“We were promised sufferings. They were part of the program…I’ve got nothing that I hadn’t bargained for. Of course it is different when the thing happens to oneself, not to others, and in reality, not imagination.” –C.S. Lewis, A Grief Observed.
I lost a goat a few weeks ago. It is likely unwise to write this reflection at this moment. The pain of loss is too recent. Lacking appropriate distance, I’ll render this post more catharsis than measured exploration. So it goes.
“Devastated” is the closest word I can find to describe my feelings, but that word doesn’t quite capture it. Devastation, in this case, would seemingly imply irreparable harm to our farming project or at least the complete destruction of our goat herd. Thankfully, neither is the case. In eighteen months we’ve been through plenty, and the sense that tragedy could cause us to quit has long passed. But, this hurts.
We say, “they aren’t pets,” and that is true. They may not be pets, but you cannot help but to get attached. After all, why would we work so hard for so little if we did not genuinely love animals? We don’t love animals in the abstract, but direct this love towards particular individuals. Every farmer I know has at least one of these stories: the sheep that you break the “no vets” rule for; the pig with some endearing quirk that you know you’ll miss come processing day; or the goat intended for sale or slaughter that you decide to keep for breeding instead. This will be the animal that gets sick or hurt, and Crystal was one of those animals. She did not fit into our farming ideology, but I got hopelessly attached. Not only did she kid twin does with magical consistency and produce lots of high quality milk, but she was a damn good mother and a steady herd leader. Sure, she seemed to need attention more than the others and had a frustrating appetite for hay over forage, but she was gentle and affectionate towards me. I, of course, am a pushover.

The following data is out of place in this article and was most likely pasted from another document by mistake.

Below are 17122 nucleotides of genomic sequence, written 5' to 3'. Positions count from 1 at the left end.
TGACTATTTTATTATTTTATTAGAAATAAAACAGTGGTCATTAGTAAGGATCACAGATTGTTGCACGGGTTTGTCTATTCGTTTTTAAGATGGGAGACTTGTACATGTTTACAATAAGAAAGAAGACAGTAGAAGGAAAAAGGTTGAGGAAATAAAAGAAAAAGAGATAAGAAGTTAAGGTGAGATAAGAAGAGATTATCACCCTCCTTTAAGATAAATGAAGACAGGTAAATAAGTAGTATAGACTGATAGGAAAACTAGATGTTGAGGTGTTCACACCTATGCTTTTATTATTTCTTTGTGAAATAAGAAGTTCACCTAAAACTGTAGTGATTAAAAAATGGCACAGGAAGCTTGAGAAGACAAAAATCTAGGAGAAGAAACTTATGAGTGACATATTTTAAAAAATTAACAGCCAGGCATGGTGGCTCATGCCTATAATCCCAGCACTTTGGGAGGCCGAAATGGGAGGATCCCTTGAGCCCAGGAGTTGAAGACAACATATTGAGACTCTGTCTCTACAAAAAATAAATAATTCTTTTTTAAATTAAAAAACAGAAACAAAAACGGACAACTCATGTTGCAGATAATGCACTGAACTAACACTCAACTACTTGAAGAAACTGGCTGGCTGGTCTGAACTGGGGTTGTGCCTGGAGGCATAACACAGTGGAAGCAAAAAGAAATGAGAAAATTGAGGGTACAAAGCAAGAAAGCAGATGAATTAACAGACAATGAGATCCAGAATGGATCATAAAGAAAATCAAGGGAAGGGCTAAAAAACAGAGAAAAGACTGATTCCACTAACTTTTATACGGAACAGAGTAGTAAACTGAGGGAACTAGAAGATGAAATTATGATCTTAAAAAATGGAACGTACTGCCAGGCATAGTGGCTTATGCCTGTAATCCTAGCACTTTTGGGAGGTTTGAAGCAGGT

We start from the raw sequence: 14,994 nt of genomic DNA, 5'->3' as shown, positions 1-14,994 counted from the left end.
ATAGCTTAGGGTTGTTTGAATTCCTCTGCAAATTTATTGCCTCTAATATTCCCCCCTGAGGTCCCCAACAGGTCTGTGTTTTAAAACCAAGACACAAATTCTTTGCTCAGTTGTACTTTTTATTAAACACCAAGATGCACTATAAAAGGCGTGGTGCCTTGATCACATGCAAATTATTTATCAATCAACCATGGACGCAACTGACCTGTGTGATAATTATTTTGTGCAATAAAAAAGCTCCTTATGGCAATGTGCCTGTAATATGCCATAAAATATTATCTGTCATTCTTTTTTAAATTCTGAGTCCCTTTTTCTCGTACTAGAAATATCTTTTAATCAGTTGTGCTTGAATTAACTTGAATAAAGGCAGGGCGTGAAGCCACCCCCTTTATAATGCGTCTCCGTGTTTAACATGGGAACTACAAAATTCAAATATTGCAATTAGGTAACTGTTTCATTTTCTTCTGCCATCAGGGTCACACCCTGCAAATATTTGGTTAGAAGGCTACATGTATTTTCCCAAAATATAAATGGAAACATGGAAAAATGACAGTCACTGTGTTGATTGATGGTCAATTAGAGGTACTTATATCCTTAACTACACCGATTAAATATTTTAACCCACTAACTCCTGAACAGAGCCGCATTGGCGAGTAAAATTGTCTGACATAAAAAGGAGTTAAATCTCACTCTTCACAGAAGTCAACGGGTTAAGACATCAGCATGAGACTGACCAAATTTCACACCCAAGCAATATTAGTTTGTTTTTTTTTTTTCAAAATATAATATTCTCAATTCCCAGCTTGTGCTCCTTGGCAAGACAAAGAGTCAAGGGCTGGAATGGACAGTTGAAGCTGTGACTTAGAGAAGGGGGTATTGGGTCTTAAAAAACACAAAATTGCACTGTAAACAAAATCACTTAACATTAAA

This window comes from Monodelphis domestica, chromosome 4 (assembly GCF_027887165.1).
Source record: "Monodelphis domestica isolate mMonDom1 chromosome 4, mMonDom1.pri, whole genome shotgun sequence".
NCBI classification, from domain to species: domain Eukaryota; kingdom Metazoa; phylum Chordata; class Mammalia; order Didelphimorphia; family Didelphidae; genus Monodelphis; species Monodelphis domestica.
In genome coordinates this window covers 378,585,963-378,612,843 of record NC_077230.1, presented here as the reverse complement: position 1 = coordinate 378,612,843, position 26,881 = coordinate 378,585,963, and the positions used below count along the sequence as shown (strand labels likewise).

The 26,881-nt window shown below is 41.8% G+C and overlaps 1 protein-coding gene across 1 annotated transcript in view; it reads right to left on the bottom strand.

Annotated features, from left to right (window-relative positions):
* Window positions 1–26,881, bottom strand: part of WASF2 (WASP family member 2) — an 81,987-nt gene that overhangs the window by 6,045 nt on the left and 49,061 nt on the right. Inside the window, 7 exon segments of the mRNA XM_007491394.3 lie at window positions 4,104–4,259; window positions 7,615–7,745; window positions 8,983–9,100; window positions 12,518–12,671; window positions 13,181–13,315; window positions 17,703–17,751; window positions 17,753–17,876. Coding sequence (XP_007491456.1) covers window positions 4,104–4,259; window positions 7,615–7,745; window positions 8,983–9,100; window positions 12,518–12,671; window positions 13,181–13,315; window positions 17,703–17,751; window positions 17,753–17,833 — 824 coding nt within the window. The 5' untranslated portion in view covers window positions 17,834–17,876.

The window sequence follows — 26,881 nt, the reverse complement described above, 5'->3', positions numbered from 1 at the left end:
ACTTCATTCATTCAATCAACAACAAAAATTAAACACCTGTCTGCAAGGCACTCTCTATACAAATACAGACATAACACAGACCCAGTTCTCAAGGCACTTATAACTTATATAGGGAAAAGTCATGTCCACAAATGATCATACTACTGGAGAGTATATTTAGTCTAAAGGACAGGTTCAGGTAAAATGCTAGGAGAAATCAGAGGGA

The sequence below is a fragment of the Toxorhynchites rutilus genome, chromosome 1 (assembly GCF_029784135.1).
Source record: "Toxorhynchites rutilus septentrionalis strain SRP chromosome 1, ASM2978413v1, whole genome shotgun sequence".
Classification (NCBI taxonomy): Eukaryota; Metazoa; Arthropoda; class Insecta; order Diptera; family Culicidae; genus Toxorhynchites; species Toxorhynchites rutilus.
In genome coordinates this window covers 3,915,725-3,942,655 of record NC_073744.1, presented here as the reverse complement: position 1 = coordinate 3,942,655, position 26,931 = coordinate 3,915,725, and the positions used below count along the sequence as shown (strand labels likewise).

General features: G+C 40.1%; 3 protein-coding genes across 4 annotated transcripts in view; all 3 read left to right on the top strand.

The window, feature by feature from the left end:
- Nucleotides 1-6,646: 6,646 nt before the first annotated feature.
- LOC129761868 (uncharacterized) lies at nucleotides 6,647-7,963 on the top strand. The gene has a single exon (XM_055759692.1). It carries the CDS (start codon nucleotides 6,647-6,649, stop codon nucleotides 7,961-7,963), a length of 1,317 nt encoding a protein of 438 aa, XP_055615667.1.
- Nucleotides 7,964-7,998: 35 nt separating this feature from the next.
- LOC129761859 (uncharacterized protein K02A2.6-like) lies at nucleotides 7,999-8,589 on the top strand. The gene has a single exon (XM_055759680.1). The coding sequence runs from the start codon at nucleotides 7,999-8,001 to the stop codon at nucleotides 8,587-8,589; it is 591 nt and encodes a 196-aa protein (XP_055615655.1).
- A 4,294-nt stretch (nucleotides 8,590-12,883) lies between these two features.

To capture the loss of one of these “special ones” is difficult. It is part grief at losing a vibrant, unique creature with which you’ve formed a bond, part guilt at failing to protect or heal her. Factor in the chaos of being forced to stray from a rigid routine to deal with the crisis, the need to protect the rest of the farm, and the cold, hard economic impact to the farm (and the shame at the realization of the importance of that reality), and you begin to form a coherent picture of this grief.
For me, though, the single most energy sapping and morale sucking aspect of this loss is the fact that I cannot grieve. Not now. The rest of the herd needs preventative medicine, and there are hundreds of mouths that must be fed. The farm does not grant personal leave. So, I’ll add “grieve” to my fall chore list, pick up a bucket of water and a bag of feed, and move about my business. You can cry and move fences simultaneously, the opinions of the loggers across the fence line be damned.
 Kurt Vonnegut, Slaughterhouse 5.
 I borrowed this language from Cornel West, who frequently makes this type of distinction.